Cygilant Blog

Infected USB Firmware is Unstoppable

Posted by Vijay Basani on Aug 13, 2014


Researchers have found that USB devices such as thumb drives, keyboards, and mice, can be used to hack into personal computers in a new way, reported Reuters. Hackers can load malicious software onto the computer chips inside USB devices, said Karsten Nohl, the chief scientist at Security Research Labs in Berlin. The firmware in these controllers can be reprogrammed by cybercriminals. Before, people were wary of strange files on their USB’s memory – now they have to worry about malicious code inside the USB’s firmware.


According to Reuters, Nohl and his security firm conducted the tests by “writing malicious code onto USB control chips used in thumb drives and smartphones. Once the USB device is attached to a computer, the malicious software can log keystrokes, spy on communications, and destroy data.” The malware Nohl created, called BadUSB, can take over computers without being detected by anti-virus software. This is because the malicious code is hidden in the firmware of the USB device, said Security Research Labs.


On their website, Security Research Labs posted a list of ways the malicious software can reprogram a device. The USB can imitate the keyboard and “issue commands on behalf of the logged-in user, for example to exfiltrate files or install malware. Such malware, in turn, can infect the controller chips of other USB devices connected to the computer.” The device can also spoof a network card and change the computer’s DNS setting to redirect traffic.” Before a computer starts up, the device can “boot a small virus, which infects the computer’s operating system prior to boot.”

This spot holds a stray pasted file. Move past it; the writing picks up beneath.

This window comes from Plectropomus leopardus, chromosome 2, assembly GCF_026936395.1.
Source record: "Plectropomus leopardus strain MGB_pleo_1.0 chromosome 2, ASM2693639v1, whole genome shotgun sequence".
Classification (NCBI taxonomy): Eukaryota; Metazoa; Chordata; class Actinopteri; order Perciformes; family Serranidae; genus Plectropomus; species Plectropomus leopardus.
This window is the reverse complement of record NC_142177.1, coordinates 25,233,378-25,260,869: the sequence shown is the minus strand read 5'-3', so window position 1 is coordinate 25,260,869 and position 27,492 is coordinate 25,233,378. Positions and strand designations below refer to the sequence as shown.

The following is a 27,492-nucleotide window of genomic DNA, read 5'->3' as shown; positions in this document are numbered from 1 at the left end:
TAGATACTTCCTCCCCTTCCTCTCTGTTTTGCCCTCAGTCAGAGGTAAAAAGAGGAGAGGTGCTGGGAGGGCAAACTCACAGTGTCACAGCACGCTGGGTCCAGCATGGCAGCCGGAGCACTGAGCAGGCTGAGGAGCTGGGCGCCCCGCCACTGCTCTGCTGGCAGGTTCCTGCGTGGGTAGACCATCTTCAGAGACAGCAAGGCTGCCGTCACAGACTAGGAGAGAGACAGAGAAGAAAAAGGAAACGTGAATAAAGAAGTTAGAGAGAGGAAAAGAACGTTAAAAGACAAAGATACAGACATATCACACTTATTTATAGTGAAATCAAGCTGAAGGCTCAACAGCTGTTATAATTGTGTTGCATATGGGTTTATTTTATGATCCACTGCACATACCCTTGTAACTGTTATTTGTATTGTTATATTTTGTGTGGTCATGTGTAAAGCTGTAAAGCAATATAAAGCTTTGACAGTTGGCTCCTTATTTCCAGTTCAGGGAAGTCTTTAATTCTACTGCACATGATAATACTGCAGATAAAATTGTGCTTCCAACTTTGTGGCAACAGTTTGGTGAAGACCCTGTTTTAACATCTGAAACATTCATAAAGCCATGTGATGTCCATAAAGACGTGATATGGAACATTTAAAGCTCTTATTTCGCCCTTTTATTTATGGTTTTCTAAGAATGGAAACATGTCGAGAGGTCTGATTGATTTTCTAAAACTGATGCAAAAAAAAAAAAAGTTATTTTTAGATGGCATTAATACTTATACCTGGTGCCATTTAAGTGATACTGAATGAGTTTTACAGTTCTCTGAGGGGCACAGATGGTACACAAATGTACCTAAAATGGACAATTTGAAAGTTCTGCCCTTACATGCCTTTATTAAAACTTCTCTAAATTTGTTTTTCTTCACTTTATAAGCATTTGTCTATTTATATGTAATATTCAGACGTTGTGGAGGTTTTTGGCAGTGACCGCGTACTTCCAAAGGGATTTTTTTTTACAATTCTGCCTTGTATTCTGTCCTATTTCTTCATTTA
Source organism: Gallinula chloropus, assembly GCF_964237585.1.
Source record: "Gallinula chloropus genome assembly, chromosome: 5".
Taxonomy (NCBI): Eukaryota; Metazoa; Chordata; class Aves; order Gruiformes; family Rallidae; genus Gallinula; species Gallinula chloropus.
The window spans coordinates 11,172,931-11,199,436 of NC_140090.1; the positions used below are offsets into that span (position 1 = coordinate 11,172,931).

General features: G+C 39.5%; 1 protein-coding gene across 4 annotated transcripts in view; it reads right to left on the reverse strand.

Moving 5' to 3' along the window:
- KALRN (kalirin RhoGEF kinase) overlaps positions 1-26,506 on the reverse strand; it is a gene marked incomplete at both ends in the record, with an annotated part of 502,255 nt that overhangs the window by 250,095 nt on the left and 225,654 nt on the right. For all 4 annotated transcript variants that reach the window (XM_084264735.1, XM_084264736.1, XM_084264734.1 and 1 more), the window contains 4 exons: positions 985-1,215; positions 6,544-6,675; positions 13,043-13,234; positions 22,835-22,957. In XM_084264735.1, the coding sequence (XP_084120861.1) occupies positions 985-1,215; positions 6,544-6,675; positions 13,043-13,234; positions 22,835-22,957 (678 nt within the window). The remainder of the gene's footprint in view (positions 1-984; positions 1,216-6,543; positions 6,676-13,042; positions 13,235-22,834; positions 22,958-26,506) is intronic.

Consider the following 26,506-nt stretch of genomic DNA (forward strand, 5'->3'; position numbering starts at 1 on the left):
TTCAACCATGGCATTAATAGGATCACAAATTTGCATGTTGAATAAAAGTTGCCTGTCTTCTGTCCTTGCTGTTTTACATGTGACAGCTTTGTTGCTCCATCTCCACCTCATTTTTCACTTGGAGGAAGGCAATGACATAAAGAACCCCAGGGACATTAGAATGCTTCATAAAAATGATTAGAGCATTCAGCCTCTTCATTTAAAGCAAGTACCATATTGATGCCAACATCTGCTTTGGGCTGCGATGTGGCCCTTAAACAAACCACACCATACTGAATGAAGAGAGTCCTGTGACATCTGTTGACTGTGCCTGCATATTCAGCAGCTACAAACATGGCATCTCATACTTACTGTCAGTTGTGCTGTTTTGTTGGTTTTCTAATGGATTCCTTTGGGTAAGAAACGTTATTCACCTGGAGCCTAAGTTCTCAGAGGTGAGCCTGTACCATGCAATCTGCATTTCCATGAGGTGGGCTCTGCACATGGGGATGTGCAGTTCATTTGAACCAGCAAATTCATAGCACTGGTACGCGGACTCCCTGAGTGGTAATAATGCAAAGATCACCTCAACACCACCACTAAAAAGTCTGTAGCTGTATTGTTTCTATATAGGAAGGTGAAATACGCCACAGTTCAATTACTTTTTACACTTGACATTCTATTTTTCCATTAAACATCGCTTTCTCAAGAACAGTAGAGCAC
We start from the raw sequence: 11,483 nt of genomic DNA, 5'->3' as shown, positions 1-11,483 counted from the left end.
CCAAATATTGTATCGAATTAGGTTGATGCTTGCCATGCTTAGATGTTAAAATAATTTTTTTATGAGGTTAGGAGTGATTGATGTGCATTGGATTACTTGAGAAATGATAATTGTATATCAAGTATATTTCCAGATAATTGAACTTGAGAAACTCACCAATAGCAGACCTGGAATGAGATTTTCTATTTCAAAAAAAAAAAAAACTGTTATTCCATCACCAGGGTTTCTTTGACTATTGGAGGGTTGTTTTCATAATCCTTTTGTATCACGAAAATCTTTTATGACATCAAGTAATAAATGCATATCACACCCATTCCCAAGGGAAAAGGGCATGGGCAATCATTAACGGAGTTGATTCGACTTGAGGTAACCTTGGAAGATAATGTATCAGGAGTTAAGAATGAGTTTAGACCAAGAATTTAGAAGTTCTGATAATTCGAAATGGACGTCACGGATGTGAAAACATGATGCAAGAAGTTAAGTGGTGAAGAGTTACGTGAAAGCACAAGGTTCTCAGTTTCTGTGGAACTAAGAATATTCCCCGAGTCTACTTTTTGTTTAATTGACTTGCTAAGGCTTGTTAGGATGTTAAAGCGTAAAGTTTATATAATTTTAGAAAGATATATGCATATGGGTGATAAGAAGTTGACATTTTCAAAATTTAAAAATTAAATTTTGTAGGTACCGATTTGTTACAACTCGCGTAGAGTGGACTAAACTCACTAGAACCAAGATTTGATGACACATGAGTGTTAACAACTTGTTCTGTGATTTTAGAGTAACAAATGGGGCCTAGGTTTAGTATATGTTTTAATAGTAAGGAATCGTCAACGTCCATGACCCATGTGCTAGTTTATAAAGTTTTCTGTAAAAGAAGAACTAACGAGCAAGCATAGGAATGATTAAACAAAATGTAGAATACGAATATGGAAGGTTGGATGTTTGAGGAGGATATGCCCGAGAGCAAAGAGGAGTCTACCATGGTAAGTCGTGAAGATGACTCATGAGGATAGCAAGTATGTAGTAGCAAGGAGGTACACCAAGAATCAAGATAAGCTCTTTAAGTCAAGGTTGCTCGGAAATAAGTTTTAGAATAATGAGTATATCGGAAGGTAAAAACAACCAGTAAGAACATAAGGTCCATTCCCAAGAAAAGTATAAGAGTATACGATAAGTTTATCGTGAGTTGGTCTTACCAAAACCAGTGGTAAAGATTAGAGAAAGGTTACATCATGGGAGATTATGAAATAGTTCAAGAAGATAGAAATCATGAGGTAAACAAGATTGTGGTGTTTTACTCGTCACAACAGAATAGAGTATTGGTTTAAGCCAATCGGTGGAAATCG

Security Research Labs say there is no way to restore a secured system after a computer gets infected. “The USB thumb drive, from which the operating system is reinstalled, may already be infected, as may the hardwired webcam or other USB components inside the computer. A BadUSB device may even have replaced the computer’s BIOS – again by emulating a keyboard and unlocking a hidden file on the USB thumb drive. Once infected, computers and their USB peripherals can never be trusted again.”


This news is especially concerning for employers who have a BYOD policy in place. An employee may bring a compromised USB to the office and inadvertently infect their work computer. A USB can connect to almost any device, so it has the potential to infect the entire workplace. Because of their convenience and utility, USBs are now a typical office supply found on desks next to pens, staplers, and sticky notes. If an infected USB gets passed around the office, every computer could become infected. Globally, there could already be thousands of infected USBs getting pass around. Although the malicious software on a USB is difficult to detect, a company would benefit from having an expert IT security team on-call to deal with an attack. If the security team can catch the source of the attack before the USB gets passed around, they could save the entire office from weeks of headaches.

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